He may ride forever 'neath the streets of Boston.
He's the man who never returned."

The old Kingston Trio song played out in real life recently. This story is so strange that we wonder if it could be a hoax. At any rate, we are not making it up. We found it in Marianne, a French news weekly magazine, but there are numerous hits for it on Google, too.

A Dutch tourist, Sheridan Gregorio, was stuck in the airport in Fortaleza, Brazil, for five months. His vacation was ending, and he had spent all of his money. No problem, though, he still had his return ticket.

But there was a problem: the airport departure tax was due before he could board his flight, and he had no way to pay it. One thing led to another, and he missed his flight. His ticket was non-refundable.

There he stayed for five months, like Tom Hanks in Terminal, picking up odd jobs here and there to earn a little money. When he finally saved up enough to pay the tax, he persuaded the airline to revalidate his ticket.

Something tells us he'll have a little extra cash or a credit card on his next trip.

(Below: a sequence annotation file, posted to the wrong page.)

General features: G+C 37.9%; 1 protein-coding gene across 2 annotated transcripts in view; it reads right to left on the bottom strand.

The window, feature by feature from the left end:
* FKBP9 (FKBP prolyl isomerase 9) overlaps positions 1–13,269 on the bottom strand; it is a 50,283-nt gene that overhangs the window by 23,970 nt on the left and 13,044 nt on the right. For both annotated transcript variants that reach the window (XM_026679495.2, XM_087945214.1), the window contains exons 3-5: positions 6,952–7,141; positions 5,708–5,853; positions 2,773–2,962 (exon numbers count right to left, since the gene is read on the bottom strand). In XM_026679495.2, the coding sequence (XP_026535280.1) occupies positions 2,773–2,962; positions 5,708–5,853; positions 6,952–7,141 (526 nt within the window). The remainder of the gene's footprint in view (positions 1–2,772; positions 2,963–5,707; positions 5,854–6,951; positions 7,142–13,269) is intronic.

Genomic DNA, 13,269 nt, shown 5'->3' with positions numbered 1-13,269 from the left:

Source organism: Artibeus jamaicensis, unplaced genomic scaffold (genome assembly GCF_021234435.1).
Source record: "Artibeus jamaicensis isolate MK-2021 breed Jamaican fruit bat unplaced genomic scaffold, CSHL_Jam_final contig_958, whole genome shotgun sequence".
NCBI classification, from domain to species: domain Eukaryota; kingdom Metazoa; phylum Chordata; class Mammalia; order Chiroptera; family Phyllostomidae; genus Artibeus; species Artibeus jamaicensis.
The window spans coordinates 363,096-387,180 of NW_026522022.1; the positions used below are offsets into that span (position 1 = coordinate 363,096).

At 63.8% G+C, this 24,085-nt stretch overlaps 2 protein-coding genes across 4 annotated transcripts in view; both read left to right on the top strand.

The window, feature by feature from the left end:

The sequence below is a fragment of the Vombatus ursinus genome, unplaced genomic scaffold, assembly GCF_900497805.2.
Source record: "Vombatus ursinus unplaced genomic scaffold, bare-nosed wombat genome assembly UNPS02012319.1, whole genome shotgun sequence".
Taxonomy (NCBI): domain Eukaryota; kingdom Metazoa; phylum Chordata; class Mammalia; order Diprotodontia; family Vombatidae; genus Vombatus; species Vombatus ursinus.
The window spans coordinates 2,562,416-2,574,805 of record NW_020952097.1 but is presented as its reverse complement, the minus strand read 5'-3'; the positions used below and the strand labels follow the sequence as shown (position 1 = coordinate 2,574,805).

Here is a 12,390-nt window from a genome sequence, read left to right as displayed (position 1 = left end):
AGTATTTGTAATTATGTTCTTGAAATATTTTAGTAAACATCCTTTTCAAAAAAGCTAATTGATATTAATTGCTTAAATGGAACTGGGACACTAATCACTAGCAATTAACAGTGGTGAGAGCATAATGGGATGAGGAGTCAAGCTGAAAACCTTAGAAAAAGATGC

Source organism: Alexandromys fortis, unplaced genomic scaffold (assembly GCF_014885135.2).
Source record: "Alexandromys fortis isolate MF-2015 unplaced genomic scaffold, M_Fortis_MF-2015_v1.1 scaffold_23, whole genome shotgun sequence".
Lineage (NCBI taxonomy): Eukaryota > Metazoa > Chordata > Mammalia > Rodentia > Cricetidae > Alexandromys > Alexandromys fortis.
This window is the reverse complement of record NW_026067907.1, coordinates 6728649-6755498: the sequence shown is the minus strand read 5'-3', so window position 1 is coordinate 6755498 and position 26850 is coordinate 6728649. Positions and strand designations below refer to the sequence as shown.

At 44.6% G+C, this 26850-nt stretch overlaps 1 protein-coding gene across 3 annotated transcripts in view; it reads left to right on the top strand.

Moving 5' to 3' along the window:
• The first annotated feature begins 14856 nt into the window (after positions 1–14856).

Thursday, March 17, 2005

Libertarians Have More Fun

As Oscar Wilde said, "There is only one thing in life worse than being talked about, and that is not being talked about." In OpinionJournal this week Julia Gorin shines a little welcome light on America's practically-invisible, third-largest political party. There are plenty of jokes about Libertarians, which are, admittedly, funny and not altogether inaccurate. Still it's a fairly positive piece:
OpinionJournal - Extra: "Politically, the Libertarian world isn't a bad place to be. Libertarians have more credibility with the left than Republicans do, even though their conservative side is callous compared with the charitable Christian right. And they have more credibility with the right than Democrats do, despite being more godless than the left. If Republicans and Democrats are the thesis and antithesis, Libertarians are a synthesis.

Even if this party never puts a candidate into the Oval Office, its ultimate purpose may be to help the two opposing major parties view each other through more sober lenses, and thus help the country arrive at a happy, if gay, marriage."